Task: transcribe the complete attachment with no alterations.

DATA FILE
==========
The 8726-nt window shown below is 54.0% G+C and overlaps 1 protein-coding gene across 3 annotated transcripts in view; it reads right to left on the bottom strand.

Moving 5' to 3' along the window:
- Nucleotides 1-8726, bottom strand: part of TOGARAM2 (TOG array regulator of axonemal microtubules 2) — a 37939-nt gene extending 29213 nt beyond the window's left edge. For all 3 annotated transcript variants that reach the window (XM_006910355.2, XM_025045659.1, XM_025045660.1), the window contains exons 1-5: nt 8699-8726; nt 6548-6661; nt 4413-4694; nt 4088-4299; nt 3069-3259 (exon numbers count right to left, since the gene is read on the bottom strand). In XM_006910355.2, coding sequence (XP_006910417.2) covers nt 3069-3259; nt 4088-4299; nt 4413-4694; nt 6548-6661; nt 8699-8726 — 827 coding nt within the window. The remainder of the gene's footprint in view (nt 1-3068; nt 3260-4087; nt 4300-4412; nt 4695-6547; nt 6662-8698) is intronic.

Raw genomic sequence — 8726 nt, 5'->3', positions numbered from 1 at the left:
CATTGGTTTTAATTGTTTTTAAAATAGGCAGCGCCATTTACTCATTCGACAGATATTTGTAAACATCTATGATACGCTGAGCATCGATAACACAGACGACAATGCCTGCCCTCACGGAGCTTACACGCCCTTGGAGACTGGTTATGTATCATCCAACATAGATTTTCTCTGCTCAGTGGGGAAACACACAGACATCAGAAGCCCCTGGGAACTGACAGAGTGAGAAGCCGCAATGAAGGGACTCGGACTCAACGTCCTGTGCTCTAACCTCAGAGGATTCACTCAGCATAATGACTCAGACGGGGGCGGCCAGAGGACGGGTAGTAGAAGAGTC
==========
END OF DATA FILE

The 8726-nt window shown below is 54.0% G+C and overlaps 1 protein-coding gene across 3 annotated transcripts in view; it reads right to left on the bottom strand.

Moving 5' to 3' along the window:
- Nucleotides 1-8726, bottom strand: part of TOGARAM2 (TOG array regulator of axonemal microtubules 2) — a 37939-nt gene extending 29213 nt beyond the window's left edge. For all 3 annotated transcript variants that reach the window (XM_006910355.2, XM_025045659.1, XM_025045660.1), the window contains exons 1-5: nt 8699-8726; nt 6548-6661; nt 4413-4694; nt 4088-4299; nt 3069-3259 (exon numbers count right to left, since the gene is read on the bottom strand). In XM_006910355.2, coding sequence (XP_006910417.2) covers nt 3069-3259; nt 4088-4299; nt 4413-4694; nt 6548-6661; nt 8699-8726 — 827 coding nt within the window. The remainder of the gene's footprint in view (nt 1-3068; nt 3260-4087; nt 4300-4412; nt 4695-6547; nt 6662-8698) is intronic.

Raw genomic sequence — 8726 nt, 5'->3', positions numbered from 1 at the left:
CATTGGTTTTAATTGTTTTTAAAATAGGCAGCGCCATTTACTCATTCGACAGATATTTGTAAACATCTATGATACGCTGAGCATCGATAACACAGACGACAATGCCTGCCCTCACGGAGCTTACACGCCCTTGGAGACTGGTTATGTATCATCCAACATAGATTTTCTCTGCTCAGTGGGGAAACACACAGACATCAGAAGCCCCTGGGAACTGACAGAGTGAGAAGCCGCAATGAAGGGACTCGGACTCAACGTCCTGTGCTCTAACCTCAGAGGATTCACTCAGCATAATGACTCAGACGGGGGCGGCCAGAGGACGGGTAGTAGAAGAGTC